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How Much Should You Pay to Save a Pet?

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Find out just how much it costs to keep your pet healthy.

Most people know that when they get a dog or cat, a big part of the pet's expense will be routine veterinary care. On average, pet owners spend $235 per year in recurring medical costs for a dog and $160 for a cat, according to the ASPCA. But if a pet becomes ill or has an accident, those expenses can skyrocket.

Advances in veterinary medicine mean today there are options for pets well beyond simple euthanasia. And these options can come with both ethical and financial dilemmas, particularly if you are also helping out adult children or aging parents, or are faced with an underfunded retirement.

"Diagnostic procedures alone can cost between $1,000 and $2,000," says Baton Rouge, La., veterinarian Carrie Schultz, whose business, Housepet Housevet, specializes in house calls. Schultz knows how jarring veterinary expenses can be — her own cat recently racked up $2,000 in bills after it spent a weekend in intensive care at a small-animal hospital.

While issues such as ear infections and skin allergies are rarely life-threatening, they can be unexpected and expensive. Nationwide insurance company's pet insurance policyholders spent more than $81 million in 2016 to treat the 10 most common medical conditions affecting their pets.

If your cat were yowling in pain from bladder stones, the average cost to have them removed would be $1,846, according to Nationwide. If your dog ruptured the cruciate ligament in its knee, the average cost to fix it surgically would be $3,289. Orthopedic surgeries to repair a shattered leg can set you back $7,000, and the cost for chronic conditions with regular follow-up visits can reach tens of thousands of dollars.

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What are the costs of owning a pet?

Roxanne Hawn of Golden, Colo., spent nearly $31,000 in 23 months to save her dog, Lilly. "Probably not the best financial decision I ever made," she says. Hawn, who wrote Heart Dog: Surviving the Loss of Your Canine Soul Mate, says Lilly died less than two years after her health saga began from a rare, severe reaction to a rabies vaccine, which caused brain and spinal cord inflammation, and other conditions.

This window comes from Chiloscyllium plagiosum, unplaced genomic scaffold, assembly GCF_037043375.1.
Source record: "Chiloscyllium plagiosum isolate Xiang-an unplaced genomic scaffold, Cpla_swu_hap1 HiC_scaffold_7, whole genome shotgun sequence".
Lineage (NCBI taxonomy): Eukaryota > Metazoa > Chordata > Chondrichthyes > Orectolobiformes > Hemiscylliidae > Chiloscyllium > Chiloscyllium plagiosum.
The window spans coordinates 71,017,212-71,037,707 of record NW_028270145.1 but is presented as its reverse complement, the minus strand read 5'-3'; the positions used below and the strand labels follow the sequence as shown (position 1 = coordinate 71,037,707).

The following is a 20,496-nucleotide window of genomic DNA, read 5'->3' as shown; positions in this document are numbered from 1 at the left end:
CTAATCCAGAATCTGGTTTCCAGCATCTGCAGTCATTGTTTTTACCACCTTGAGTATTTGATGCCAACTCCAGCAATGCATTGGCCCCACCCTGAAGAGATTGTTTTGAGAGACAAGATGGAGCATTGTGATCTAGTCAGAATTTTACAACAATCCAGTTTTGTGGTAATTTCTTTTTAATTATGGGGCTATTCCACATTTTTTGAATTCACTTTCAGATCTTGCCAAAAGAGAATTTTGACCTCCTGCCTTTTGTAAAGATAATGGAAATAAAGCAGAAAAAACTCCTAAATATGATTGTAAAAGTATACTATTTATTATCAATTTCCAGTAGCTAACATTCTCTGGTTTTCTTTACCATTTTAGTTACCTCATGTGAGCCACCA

Hawn's blog, championofmyheart.com, chronicles Lilly's illness as well as the exorbitant veterinary bills. "I did not have anyone to tell me where this might end up," Hawn says. "When you're in the crisis, it's easy to hand over your credit card and say, 'Save my dog!' But once you start on a path like this, if it's going to be a lengthy or even lifelong battle, then it becomes harder to stop."

Even in situations that aren't nearly so expensive or complex, deciding what to do can be complicated. "It's not just a financial decision," says Beverly Harzog, author of The Debt Escape Plan. "It's an emotional one as well, and there are many things to consider."

Some think people should spare no expense to treat their sick pets — they include pet owners who struggle to let go of their pets no matter the circumstances, as well as veterinarians upset by clients who don't do more. Veterinary ethicist James A. Serpell, of the University of Pennsylvania's School of Veterinary Medicine, says the latter is not necessarily because a vet doesn't want to lose additional fees (though of course there are unscrupulous people in every field). Rather, he says, it may be because most vets go into their field because they care so much about animals that they can't understand why someone would not do everything to save their pet.

"We're not all like that, though," Serpell says. "And it can be a problem."

Serpell says when people ask about the right time to euthanize a dying pet, he always quotes a friend who says, "There is no right time; there's only too soon or too late. And of the two, too soon is preferable, because if you are too late you've let that animal suffer."

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